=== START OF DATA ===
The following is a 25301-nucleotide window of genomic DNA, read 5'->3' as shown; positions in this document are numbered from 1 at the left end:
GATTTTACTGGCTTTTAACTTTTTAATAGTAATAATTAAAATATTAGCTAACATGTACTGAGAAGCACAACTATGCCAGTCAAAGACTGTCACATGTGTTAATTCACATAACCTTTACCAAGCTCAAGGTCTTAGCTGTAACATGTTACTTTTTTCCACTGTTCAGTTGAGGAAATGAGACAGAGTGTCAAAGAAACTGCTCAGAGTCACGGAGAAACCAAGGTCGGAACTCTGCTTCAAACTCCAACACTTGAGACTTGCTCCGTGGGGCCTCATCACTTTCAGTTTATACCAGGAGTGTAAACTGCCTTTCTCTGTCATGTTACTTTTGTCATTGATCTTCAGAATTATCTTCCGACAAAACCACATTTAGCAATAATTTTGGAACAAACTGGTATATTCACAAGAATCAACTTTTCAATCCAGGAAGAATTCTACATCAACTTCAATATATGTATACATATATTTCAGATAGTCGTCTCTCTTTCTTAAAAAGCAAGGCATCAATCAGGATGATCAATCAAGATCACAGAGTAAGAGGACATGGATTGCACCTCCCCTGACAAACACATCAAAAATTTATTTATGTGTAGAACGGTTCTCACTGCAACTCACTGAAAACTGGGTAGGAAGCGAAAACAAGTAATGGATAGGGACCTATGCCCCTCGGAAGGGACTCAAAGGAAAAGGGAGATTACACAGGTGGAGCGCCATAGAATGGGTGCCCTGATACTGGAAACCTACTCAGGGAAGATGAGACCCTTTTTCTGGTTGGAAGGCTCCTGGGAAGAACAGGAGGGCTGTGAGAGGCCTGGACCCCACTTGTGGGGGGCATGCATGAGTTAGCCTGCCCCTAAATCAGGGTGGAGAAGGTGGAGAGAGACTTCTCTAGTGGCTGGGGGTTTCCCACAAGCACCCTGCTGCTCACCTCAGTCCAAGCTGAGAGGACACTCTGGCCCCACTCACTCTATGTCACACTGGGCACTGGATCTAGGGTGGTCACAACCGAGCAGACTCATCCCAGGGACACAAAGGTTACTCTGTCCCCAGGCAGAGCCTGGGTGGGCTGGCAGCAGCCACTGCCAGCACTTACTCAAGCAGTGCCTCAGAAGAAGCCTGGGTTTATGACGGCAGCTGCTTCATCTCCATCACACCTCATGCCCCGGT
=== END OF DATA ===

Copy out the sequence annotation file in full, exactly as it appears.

The following is a 25301-nucleotide window of genomic DNA, read 5'->3' as shown; positions in this document are numbered from 1 at the left end:
GATTTTACTGGCTTTTAACTTTTTAATAGTAATAATTAAAATATTAGCTAACATGTACTGAGAAGCACAACTATGCCAGTCAAAGACTGTCACATGTGTTAATTCACATAACCTTTACCAAGCTCAAGGTCTTAGCTGTAACATGTTACTTTTTTCCACTGTTCAGTTGAGGAAATGAGACAGAGTGTCAAAGAAACTGCTCAGAGTCACGGAGAAACCAAGGTCGGAACTCTGCTTCAAACTCCAACACTTGAGACTTGCTCCGTGGGGCCTCATCACTTTCAGTTTATACCAGGAGTGTAAACTGCCTTTCTCTGTCATGTTACTTTTGTCATTGATCTTCAGAATTATCTTCCGACAAAACCACATTTAGCAATAATTTTGGAACAAACTGGTATATTCACAAGAATCAACTTTTCAATCCAGGAAGAATTCTACATCAACTTCAATATATGTATACATATATTTCAGATAGTCGTCTCTCTTTCTTAAAAAGCAAGGCATCAATCAGGATGATCAATCAAGATCACAGAGTAAGAGGACATGGATTGCACCTCCCCTGACAAACACATCAAAAATTTATTTATGTGTAGAACGGTTCTCACTGCAACTCACTGAAAACTGGGTAGGAAGCGAAAACAAGTAATGGATAGGGACCTATGCCCCTCGGAAGGGACTCAAAGGAAAAGGGAGATTACACAGGTGGAGCGCCATAGAATGGGTGCCCTGATACTGGAAACCTACTCAGGGAAGATGAGACCCTTTTTCTGGTTGGAAGGCTCCTGGGAAGAACAGGAGGGCTGTGAGAGGCCTGGACCCCACTTGTGGGGGGCATGCATGAGTTAGCCTGCCCCTAAATCAGGGTGGAGAAGGTGGAGAGAGACTTCTCTAGTGGCTGGGGGTTTCCCACAAGCACCCTGCTGCTCACCTCAGTCCAAGCTGAGAGGACACTCTGGCCCCACTCACTCTATGTCACACTGGGCACTGGATCTAGGGTGGTCACAACCGAGCAGACTCATCCCAGGGACACAAAGGTTACTCTGTCCCCAGGCAGAGCCTGGGTGGGCTGGCAGCAGCCACTGCCAGCACTTACTCAAGCAGTGCCTCAGAAGAAGCCTGGGTTTATGACGGCAGCTGCTTCATCTCCATCACACCTCATGCCCCGGT